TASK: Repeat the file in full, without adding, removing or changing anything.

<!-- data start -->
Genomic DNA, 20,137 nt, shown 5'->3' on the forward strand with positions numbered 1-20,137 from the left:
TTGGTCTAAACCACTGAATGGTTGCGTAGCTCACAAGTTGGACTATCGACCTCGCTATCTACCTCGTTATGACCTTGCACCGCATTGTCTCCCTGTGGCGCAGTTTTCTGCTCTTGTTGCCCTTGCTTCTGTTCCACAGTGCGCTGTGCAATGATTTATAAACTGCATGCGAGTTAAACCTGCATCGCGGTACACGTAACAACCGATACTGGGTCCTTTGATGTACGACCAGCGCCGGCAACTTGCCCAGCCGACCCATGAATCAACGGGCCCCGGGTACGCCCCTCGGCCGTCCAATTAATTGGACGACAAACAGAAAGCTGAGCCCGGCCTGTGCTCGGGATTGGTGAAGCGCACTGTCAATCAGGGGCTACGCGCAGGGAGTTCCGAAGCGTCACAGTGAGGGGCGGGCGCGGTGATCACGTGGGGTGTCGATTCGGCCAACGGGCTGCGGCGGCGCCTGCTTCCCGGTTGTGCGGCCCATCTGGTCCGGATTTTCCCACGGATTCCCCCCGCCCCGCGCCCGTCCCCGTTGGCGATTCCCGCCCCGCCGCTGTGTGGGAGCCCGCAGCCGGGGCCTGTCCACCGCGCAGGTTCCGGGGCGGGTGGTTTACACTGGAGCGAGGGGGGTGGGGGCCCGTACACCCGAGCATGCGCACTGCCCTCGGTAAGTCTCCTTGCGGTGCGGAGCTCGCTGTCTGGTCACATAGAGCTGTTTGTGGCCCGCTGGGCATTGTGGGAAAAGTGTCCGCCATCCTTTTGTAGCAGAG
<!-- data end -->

Genomic DNA, 20,137 nt, shown 5'->3' on the forward strand with positions numbered 1-20,137 from the left:
TTGGTCTAAACCACTGAATGGTTGCGTAGCTCACAAGTTGGACTATCGACCTCGCTATCTACCTCGTTATGACCTTGCACCGCATTGTCTCCCTGTGGCGCAGTTTTCTGCTCTTGTTGCCCTTGCTTCTGTTCCACAGTGCGCTGTGCAATGATTTATAAACTGCATGCGAGTTAAACCTGCATCGCGGTACACGTAACAACCGATACTGGGTCCTTTGATGTACGACCAGCGCCGGCAACTTGCCCAGCCGACCCATGAATCAACGGGCCCCGGGTACGCCCCTCGGCCGTCCAATTAATTGGACGACAAACAGAAAGCTGAGCCCGGCCTGTGCTCGGGATTGGTGAAGCGCACTGTCAATCAGGGGCTACGCGCAGGGAGTTCCGAAGCGTCACAGTGAGGGGCGGGCGCGGTGATCACGTGGGGTGTCGATTCGGCCAACGGGCTGCGGCGGCGCCTGCTTCCCGGTTGTGCGGCCCATCTGGTCCGGATTTTCCCACGGATTCCCCCCGCCCCGCGCCCGTCCCCGTTGGCGATTCCCGCCCCGCCGCTGTGTGGGAGCCCGCAGCCGGGGCCTGTCCACCGCGCAGGTTCCGGGGCGGGTGGTTTACACTGGAGCGAGGGGGGTGGGGGCCCGTACACCCGAGCATGCGCACTGCCCTCGGTAAGTCTCCTTGCGGTGCGGAGCTCGCTGTCTGGTCACATAGAGCTGTTTGTGGCCCGCTGGGCATTGTGGGAAAAGTGTCCGCCATCCTTTTGTAGCAGAG